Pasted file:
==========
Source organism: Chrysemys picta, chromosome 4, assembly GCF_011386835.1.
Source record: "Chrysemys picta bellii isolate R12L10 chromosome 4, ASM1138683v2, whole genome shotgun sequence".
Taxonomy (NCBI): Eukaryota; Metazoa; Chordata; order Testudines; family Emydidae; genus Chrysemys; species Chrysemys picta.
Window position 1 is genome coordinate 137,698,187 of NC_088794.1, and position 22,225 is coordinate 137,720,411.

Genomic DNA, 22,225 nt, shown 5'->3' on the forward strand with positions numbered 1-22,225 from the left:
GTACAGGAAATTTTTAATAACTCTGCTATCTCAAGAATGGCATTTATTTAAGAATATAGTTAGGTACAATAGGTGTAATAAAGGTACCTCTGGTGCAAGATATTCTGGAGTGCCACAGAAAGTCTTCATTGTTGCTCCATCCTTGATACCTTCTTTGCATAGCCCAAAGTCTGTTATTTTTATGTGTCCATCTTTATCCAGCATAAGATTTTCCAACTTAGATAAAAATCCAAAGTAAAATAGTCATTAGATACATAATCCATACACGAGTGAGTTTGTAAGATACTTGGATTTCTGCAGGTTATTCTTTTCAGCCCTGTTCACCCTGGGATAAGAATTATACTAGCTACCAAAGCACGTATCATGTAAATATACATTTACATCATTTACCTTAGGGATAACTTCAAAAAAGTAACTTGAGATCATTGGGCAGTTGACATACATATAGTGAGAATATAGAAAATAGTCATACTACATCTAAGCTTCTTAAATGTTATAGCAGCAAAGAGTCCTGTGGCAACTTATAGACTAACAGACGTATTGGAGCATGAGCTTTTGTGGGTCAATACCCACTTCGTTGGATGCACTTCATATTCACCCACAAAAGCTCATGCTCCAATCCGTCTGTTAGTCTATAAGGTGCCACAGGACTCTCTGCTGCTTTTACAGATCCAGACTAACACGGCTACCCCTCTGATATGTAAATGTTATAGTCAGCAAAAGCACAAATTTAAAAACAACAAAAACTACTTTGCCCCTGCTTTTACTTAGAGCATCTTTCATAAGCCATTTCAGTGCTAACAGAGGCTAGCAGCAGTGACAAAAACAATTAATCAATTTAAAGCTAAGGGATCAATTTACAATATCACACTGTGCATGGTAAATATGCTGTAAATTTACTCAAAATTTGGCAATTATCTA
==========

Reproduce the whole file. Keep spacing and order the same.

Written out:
Source organism: Chrysemys picta, chromosome 4, assembly GCF_011386835.1.
Source record: "Chrysemys picta bellii isolate R12L10 chromosome 4, ASM1138683v2, whole genome shotgun sequence".
Taxonomy (NCBI): Eukaryota; Metazoa; Chordata; order Testudines; family Emydidae; genus Chrysemys; species Chrysemys picta.
Window position 1 is genome coordinate 137,698,187 of NC_088794.1, and position 22,225 is coordinate 137,720,411.

Genomic DNA, 22,225 nt, shown 5'->3' on the forward strand with positions numbered 1-22,225 from the left:
GTACAGGAAATTTTTAATAACTCTGCTATCTCAAGAATGGCATTTATTTAAGAATATAGTTAGGTACAATAGGTGTAATAAAGGTACCTCTGGTGCAAGATATTCTGGAGTGCCACAGAAAGTCTTCATTGTTGCTCCATCCTTGATACCTTCTTTGCATAGCCCAAAGTCTGTTATTTTTATGTGTCCATCTTTATCCAGCATAAGATTTTCCAACTTAGATAAAAATCCAAAGTAAAATAGTCATTAGATACATAATCCATACACGAGTGAGTTTGTAAGATACTTGGATTTCTGCAGGTTATTCTTTTCAGCCCTGTTCACCCTGGGATAAGAATTATACTAGCTACCAAAGCACGTATCATGTAAATATACATTTACATCATTTACCTTAGGGATAACTTCAAAAAAGTAACTTGAGATCATTGGGCAGTTGACATACATATAGTGAGAATATAGAAAATAGTCATACTACATCTAAGCTTCTTAAATGTTATAGCAGCAAAGAGTCCTGTGGCAACTTATAGACTAACAGACGTATTGGAGCATGAGCTTTTGTGGGTCAATACCCACTTCGTTGGATGCACTTCATATTCACCCACAAAAGCTCATGCTCCAATCCGTCTGTTAGTCTATAAGGTGCCACAGGACTCTCTGCTGCTTTTACAGATCCAGACTAACACGGCTACCCCTCTGATATGTAAATGTTATAGTCAGCAAAAGCACAAATTTAAAAACAACAAAAACTACTTTGCCCCTGCTTTTACTTAGAGCATCTTTCATAAGCCATTTCAGTGCTAACAGAGGCTAGCAGCAGTGACAAAAACAATTAATCAATTTAAAGCTAAGGGATCAATTTACAATATCACACTGTGCATGGTAAATATGCTGTAAATTTACTCAAAATTTGGCAATTATCTA